Research Paper| Volume 14, ISSUE 1, 101399, January 2023

A nationwide, cross-sectional, web-based survey on healthcare providers' knowledge about, attitudes toward, and perceived barriers to adherence to clinical practice guidelines for anticancer drug therapy for older patients with cancer in Japan

Published:November 07, 2022DOI:



      In July 2019, in accordance with the Medical Information Distribution Service Manual for Guideline Development 2014, which was based on the Grading of Recommendations Assessment, Development and Evaluation approach, the Japanese Society of Medical Oncology (JSMO) and the Japan Society of Clinical Oncology (JSCO) published clinical practice guidelines (CPGs) on chemotherapy and other drug therapies for older patients with cancer (JSMO-JSCO CPGs). In September 2020, at one year after the publication of these guidelines, a survey was conducted to determine the extent to which they had been disseminated to JSMO and JSCO members and implemented in daily practice.

      Materials and Methods

      This nationwide, cross-sectional, web-based survey was conducted with JSMO and JSCO members. We surveyed the participants' overall awareness of the JSMO-JSCO CPGs, and their knowledge about, attitudes toward, and perceived barriers to adherence to each recommendation using validated questionnaires based on theoretical frameworks used in previous studies (Awareness to Adherence Model, Clinicians' Assessments of Practice Guidelines in Oncology questionnaires, and Knowledge–Attitudes–Behavior Framework).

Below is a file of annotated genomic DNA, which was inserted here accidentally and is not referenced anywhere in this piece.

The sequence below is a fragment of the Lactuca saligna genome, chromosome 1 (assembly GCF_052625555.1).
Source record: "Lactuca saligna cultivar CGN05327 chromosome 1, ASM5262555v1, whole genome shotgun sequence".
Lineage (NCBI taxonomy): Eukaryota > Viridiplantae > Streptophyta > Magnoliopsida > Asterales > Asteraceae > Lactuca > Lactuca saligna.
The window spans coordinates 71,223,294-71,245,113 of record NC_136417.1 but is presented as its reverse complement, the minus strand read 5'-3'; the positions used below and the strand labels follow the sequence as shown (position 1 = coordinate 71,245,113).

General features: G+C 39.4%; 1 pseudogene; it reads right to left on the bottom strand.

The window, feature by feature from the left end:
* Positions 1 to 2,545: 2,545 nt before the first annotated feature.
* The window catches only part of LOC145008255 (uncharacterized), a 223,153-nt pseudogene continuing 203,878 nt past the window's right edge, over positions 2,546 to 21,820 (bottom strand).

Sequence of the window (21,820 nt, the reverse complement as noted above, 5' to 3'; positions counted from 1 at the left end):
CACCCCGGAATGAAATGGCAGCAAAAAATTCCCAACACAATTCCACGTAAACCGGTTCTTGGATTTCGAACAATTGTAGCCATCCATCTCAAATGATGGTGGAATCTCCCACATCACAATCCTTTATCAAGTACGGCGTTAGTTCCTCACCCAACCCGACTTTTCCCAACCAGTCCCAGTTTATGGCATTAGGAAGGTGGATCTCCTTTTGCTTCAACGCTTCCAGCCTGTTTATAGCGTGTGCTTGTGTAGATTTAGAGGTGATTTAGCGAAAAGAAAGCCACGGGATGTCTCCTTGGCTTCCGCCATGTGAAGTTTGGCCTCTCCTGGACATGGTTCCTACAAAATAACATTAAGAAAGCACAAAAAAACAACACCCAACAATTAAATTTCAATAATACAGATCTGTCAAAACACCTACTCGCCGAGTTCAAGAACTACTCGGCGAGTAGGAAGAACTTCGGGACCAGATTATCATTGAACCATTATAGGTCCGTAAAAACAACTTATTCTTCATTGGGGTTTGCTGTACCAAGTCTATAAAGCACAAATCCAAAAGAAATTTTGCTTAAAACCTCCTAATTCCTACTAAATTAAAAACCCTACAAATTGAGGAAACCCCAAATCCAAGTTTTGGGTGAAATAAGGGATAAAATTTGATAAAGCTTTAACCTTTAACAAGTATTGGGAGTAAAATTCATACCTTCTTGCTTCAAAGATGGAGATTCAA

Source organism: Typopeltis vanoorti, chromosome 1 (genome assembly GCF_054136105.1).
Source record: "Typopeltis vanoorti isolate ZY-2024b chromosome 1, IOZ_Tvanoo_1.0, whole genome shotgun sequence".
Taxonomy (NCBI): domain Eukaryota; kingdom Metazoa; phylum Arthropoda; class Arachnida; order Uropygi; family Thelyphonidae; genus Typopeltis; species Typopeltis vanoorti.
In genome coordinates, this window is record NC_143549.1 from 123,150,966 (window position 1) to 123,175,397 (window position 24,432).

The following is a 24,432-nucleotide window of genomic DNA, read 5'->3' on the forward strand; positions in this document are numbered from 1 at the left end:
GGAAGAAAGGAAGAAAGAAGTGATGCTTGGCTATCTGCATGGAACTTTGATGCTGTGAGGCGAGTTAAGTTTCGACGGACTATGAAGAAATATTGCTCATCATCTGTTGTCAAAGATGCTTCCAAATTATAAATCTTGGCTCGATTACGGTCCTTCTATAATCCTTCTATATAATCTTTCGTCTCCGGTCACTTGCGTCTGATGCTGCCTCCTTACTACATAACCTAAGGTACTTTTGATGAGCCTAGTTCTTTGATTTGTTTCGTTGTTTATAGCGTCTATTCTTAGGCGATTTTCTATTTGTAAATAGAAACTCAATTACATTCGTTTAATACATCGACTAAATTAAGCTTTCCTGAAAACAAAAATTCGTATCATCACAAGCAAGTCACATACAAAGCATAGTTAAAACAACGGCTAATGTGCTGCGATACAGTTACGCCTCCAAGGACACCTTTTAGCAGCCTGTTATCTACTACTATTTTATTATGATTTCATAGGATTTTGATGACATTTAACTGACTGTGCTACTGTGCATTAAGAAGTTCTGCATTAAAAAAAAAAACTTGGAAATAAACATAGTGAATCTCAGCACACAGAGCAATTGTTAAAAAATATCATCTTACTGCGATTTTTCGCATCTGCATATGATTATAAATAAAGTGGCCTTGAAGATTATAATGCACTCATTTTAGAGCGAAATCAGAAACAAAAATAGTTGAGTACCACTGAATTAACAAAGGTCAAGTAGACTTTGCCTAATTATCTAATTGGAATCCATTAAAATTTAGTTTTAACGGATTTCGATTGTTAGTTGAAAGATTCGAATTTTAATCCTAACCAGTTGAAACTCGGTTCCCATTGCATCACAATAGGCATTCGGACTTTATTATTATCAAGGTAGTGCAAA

Among JSMO and JSCO members who had been informed of the survey, 1230 responded (response rate: 8.6% and 4.8%, respectively). From these respondents, 107 were excluded because they did not practice anticancer drug therapy at the time of the survey. Of the remaining 1123 eligible participants, 674 (60.0%) were aware of the JSMO-JSCO CPGs before the survey, 492 (73.0%) of whom had read all or part of the guidelines (publications 57.1%, JSMO website 34.8%, and JSCO website 14.0%). Knowledge about, attitudes toward, and barriers to adherence to each recommendation differed widely according to the clinical questions. The most commonly cited barriers were lack of awareness, lack of agreement, lack of evidence, lack of outcome expectancy, patient values and preferences, and patient factors.


      This survey identified different barriers to guideline adherence, including providers' knowledge, attitudes, and external factors, depending on each recommendation. Effective strategies to overcome these barriers can be expected to improve the implementation of the guideline recommendations. Based on the results of this survey, efforts should be made to promote further the use of the clinical guidelines in daily practice.


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